Sugar Cookies for Easter
These royal icing-decorated sugar cookies are perfect for Easter. Crispy on the outside and chewy in the center, these sweet and buttery vanilla-flavored cookies are perfect for dunking. They're beautiful and taste great, perfect for sharing with loved ones over the Easter weekend. Using
These royal icing-decorated sugar cookies are perfect for Easter. Crispy on the outside and chewy in the center, these sweet and buttery vanilla-flavored cookies are perfect for dunking. They're beautiful and taste great, perfect for sharing with loved ones over the Easter weekend.
Using colored royal icing to decorate these cut-out cookies is a fun activity for kids and adults alike, and the finished product is a delicious and visually appealing snack that can be given as a gift.
I adore sugar cookies for many reasons, but their adaptability ranks high among them. This biscuit and cookie dough is perfect for making holiday treats or other special-occasion treats. This is the same dough I use for both my Valentine's Heart Sandwich Cookies and my birthday sugar cookies.
Cookies can be adapted to any holiday or event of the year by using cookie cutters in the appropriate shape. The dough can be made ahead of time and frozen without losing its quality.
These sugar cookies and icing are incredibly easy to make, and you only need the following ingredients:
- Flour - Use self-rising flour
- Sweetener - white caster sugar is my preference, but brown or raw can also work.
- Room-Temperature Unsalted Butter
- Flavor the cookies with hints of vanilla by adding vanilla extract.
- An Egg - Use one large, room-temperature egg
I'm adorning the cookies with royal icing tinted with pastel food gels. The icing can be used for both "flooding" the cookies and drawing their borders.
The ingredients for royal icing are:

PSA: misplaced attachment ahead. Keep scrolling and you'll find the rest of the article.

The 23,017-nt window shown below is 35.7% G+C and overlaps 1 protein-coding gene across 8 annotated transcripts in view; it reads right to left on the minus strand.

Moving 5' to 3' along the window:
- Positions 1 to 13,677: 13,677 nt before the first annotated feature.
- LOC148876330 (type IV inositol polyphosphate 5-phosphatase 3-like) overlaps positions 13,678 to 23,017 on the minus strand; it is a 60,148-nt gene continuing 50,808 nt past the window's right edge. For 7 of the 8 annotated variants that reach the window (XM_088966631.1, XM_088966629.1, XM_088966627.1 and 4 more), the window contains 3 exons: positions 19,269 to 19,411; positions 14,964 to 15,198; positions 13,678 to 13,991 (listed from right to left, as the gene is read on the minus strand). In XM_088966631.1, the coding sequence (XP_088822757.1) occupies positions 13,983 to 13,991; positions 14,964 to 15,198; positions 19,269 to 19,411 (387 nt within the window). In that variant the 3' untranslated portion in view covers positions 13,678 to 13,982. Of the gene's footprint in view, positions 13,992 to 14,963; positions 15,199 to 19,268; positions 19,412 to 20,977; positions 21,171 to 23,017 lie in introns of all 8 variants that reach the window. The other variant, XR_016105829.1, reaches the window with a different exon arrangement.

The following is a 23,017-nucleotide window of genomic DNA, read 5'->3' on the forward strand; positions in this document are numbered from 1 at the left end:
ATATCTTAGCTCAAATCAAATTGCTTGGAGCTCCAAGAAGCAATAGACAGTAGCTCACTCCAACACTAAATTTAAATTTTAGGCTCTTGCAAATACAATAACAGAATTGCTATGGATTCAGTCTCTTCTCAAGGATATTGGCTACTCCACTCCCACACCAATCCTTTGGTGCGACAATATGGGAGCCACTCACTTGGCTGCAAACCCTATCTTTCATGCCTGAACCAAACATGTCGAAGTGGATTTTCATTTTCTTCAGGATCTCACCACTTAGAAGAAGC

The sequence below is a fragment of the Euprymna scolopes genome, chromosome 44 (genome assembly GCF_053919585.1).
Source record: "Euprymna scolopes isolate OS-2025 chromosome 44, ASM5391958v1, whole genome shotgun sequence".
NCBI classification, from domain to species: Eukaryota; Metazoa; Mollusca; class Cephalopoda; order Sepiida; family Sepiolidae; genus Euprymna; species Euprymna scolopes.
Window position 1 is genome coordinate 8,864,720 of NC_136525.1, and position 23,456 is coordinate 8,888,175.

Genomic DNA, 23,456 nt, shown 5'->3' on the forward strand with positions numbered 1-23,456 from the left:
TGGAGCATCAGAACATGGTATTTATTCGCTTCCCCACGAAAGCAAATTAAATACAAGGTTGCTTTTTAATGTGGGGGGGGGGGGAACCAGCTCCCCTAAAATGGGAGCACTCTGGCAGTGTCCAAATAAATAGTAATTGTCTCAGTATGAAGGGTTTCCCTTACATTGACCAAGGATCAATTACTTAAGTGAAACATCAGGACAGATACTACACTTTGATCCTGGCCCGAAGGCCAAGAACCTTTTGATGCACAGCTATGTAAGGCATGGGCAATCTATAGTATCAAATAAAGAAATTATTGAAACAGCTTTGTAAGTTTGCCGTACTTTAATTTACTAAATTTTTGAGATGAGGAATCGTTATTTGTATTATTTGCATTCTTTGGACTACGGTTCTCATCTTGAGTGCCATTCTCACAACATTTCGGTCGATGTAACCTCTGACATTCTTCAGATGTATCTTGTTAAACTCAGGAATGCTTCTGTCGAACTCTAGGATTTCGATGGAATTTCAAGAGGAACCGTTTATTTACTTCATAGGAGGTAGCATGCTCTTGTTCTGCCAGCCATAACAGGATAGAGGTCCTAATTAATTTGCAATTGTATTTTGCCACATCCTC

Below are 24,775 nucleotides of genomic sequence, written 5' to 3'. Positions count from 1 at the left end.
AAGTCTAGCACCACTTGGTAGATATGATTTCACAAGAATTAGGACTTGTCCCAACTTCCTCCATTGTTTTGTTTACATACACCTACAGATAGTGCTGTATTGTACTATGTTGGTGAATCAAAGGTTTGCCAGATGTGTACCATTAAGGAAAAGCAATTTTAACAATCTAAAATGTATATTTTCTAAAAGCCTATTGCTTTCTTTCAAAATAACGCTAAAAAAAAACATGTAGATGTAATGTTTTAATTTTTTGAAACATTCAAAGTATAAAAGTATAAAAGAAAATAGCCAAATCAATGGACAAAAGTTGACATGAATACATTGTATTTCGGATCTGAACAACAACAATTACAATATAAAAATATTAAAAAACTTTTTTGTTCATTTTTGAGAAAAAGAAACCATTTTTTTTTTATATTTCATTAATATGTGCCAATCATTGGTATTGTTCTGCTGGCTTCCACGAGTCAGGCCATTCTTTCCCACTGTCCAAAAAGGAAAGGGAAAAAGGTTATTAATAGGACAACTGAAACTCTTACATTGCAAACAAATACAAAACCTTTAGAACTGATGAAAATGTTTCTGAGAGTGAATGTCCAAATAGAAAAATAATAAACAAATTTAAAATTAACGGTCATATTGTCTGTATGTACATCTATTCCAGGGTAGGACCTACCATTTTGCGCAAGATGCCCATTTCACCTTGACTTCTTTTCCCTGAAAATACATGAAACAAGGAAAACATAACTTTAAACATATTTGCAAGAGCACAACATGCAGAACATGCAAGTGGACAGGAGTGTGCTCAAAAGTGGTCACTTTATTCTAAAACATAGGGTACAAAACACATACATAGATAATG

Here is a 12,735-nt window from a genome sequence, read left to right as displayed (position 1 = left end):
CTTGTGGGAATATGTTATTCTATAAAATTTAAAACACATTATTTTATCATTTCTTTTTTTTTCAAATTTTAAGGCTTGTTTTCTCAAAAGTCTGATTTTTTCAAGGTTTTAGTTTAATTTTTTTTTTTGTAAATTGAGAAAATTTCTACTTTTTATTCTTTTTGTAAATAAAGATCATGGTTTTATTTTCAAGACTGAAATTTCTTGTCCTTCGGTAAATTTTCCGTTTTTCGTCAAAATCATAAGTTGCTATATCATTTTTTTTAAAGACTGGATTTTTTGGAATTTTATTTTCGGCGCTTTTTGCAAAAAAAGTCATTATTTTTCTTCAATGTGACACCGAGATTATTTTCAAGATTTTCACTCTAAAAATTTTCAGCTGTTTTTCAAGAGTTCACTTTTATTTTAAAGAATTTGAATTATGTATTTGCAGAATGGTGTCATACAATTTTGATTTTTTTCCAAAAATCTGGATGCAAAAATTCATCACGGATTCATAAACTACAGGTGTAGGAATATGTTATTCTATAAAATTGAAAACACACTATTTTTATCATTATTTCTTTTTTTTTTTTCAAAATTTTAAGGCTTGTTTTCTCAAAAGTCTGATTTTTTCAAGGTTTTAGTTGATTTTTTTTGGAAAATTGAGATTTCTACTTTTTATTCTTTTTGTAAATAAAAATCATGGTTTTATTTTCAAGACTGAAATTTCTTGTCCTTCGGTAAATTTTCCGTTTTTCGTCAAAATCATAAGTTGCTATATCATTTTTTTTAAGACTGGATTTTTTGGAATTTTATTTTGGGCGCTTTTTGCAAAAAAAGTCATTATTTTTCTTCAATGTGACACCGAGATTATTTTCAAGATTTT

Be sure to sift the sugar for the royal icing before using it. Any imperfections will disappear after this. If you cannot find royal icing sugar, see the "Substitutions" section for suggestions.
Rather than using liquid food coloring, I suggest using food coloring gels. Gel ones are more concentrated in color than liquid ones, so you can get by with using much less of it. The icing's consistency will change if liquid is added to it, and it may become too runny or watery as a result.
A printable recipe card, complete with instructions and a list of ingredients, can be found at the end of this post.
See how I baked these cookies by watching the video included with the recipe card.
To begin, cream the butter for a few minutes, or until it reaches a pale, fluffy consistency. Toss in the sugar and keep whisking for a further minute or two. Then, incorporate the dry ingredients with the egg and vanilla. Blend thoroughly until everything is uniform.
Cut the dough in half horizontally. Lightly flour a flat work surface, and then cover it with a silicone baking mat or a sheet of baking paper/parchment paper. After the dough has been rolled out to a thickness of at least 5 mm, it should be chilled in the refrigerator for at least 2 hours and preferably overnight (just cover the top of the dough with some baking paper or clingfilm to prevent drying).